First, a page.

Mikey Williams/Los Angeles Dodgers

It’s one thing, if it’s your standard, to call the 2018 Dodgers failures for not winning the World Series. It’s another thing — and a counterproductive thing — to call the 2018 Dodgers a bad team.

Put another way …

Say your marching order for the Dodgers is “World Series or bust.” And now they’ve busted. Does it make sense to lump them with the other 28 teams who busted as well?

Yes, it’s true that if you don’t bluntly assess the weaknesses of a team, even one that won 92 regular-season games, eight playoff games and a National League title, you are at risk of underreacting. And that can be harmful toward the goal of winning the World Series next year.

Were the Dodgers miles behind the AL champs? Some think the Dodgers were a worthy opponent who played badly. Others think the Dodgers were overmatched from the get go. For my part, I am not under any illusion that the better team in the World Series lost. I want the Dodgers to get better.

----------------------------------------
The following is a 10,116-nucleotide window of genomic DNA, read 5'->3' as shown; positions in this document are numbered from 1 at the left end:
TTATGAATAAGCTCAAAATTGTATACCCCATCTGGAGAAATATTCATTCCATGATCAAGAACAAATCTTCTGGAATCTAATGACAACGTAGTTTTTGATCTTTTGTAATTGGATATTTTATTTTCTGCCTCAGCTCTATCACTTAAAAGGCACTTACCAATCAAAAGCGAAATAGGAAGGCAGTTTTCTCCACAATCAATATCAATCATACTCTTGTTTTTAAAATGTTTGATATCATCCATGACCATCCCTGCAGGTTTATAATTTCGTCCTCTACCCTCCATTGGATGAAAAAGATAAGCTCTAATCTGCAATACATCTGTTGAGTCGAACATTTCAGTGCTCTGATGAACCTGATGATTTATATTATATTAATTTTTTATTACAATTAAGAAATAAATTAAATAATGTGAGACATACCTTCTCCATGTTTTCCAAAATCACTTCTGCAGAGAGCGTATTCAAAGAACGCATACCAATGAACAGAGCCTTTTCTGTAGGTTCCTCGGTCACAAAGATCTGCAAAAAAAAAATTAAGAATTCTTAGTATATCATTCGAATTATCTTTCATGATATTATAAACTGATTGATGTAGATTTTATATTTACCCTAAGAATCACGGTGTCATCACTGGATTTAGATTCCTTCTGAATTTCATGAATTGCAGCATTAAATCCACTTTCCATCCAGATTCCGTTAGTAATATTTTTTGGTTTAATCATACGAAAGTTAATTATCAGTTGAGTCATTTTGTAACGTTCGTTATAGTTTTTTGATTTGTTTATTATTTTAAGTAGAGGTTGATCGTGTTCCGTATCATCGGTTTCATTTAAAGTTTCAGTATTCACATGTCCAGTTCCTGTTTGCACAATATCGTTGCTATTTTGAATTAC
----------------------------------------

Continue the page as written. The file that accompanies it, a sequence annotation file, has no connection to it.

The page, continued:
But if you can’t, even in the throes of disappointment, understand that, while failing, the Dodgers had the ability and approach to win those 100 games and a pennant, you are at risk of overreacting. And that can be just as harmful.

A lot of people are blaming analytics, for example — in ways that have completely perverted what the word means. Any decision they disagree with — even decisions that were clearly hunches played by Dave Roberts — falls under the umbrella of the dreaded analytics. Meanwhile, they treat the Red Sox, one of the most analytically advanced teams in baseball, as if they were managed by a man sitting in cross-legged serenity atop a high cliff.

But tonight isn’t my night to debate analytics. Whatever your theory about the Dodgers’ World Series failure might be — analytics, platoons, blind faith, magic beans — whatever your theory is, it also has to account for all the success they had. You have to be able to explain why a team that was so mortally flawed still won 100 games.

P.S.: If your answer was that “the NL competition stunk,” you’re not trying.

P.P.S: If your answer is “that approach may work over 162 games of the regular season, a division tiebreaker game and the first two rounds of the playoffs, but not in the World Series,” you’re not trying.